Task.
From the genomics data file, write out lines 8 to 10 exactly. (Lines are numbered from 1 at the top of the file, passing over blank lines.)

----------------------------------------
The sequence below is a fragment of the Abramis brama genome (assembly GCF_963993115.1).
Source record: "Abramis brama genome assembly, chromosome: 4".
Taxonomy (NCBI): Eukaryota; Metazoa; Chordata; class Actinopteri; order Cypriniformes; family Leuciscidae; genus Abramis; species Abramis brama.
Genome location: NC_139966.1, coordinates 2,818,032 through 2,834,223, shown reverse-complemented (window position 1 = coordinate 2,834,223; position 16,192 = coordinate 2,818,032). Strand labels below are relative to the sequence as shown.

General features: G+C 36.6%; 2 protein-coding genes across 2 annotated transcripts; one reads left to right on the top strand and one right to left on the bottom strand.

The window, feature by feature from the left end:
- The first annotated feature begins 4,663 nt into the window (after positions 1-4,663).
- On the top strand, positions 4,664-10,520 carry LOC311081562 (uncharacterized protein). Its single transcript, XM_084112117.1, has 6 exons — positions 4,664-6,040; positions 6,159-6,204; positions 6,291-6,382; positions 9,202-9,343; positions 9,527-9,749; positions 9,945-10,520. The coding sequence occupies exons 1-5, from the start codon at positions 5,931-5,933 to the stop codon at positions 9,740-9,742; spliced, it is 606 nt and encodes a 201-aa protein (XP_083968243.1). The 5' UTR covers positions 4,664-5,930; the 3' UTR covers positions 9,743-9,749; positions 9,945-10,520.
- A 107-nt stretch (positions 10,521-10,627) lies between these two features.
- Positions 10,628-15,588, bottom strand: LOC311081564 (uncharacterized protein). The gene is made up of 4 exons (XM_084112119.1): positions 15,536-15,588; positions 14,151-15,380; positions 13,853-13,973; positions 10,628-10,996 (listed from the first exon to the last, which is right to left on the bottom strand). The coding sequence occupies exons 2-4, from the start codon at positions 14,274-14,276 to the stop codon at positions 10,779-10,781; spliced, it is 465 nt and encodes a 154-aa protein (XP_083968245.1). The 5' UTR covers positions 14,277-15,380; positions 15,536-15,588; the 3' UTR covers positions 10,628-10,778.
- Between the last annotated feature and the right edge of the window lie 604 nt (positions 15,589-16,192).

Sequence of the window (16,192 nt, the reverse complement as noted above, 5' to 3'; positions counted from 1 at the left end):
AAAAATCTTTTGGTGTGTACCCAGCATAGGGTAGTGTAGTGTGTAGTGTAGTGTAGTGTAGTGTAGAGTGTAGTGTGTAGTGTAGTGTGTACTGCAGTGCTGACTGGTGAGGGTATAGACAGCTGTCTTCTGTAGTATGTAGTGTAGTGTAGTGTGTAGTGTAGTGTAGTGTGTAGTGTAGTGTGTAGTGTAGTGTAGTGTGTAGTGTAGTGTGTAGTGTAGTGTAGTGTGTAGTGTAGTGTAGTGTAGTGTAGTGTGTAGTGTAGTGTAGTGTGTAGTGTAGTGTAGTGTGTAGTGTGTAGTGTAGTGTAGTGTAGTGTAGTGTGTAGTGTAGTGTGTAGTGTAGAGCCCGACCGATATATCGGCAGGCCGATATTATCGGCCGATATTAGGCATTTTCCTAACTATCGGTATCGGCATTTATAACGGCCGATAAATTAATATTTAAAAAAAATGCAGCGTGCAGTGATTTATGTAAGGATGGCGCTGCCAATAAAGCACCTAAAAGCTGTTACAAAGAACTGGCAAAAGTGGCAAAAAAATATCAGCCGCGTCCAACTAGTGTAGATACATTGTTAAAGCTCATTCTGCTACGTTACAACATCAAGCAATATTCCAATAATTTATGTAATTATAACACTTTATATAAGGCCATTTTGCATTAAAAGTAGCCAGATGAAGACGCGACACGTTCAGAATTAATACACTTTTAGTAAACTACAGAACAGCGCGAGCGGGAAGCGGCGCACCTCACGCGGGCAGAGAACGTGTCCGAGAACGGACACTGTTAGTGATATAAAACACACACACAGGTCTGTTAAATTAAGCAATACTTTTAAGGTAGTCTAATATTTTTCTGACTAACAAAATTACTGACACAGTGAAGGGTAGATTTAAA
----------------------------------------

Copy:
- On the top strand, positions 4,664-10,520 carry LOC311081562 (uncharacterized protein). Its single transcript, XM_084112117.1, has 6 exons — positions 4,664-6,040; positions 6,159-6,204; positions 6,291-6,382; positions 9,202-9,343; positions 9,527-9,749; positions 9,945-10,520. The coding sequence occupies exons 1-5, from the start codon at positions 5,931-5,933 to the stop codon at positions 9,740-9,742; spliced, it is 606 nt and encodes a 201-aa protein (XP_083968243.1). The 5' UTR covers positions 4,664-5,930; the 3' UTR covers positions 9,743-9,749; positions 9,945-10,520.
- A 107-nt stretch (positions 10,521-10,627) lies between these two features.
- Positions 10,628-15,588, bottom strand: LOC311081564 (uncharacterized protein). The gene is made up of 4 exons (XM_084112119.1): positions 15,536-15,588; positions 14,151-15,380; positions 13,853-13,973; positions 10,628-10,996 (listed from the first exon to the last, which is right to left on the bottom strand). The coding sequence occupies exons 2-4, from the start codon at positions 14,274-14,276 to the stop codon at positions 10,779-10,781; spliced, it is 465 nt and encodes a 154-aa protein (XP_083968245.1). The 5' UTR covers positions 14,277-15,380; positions 15,536-15,588; the 3' UTR covers positions 10,628-10,778.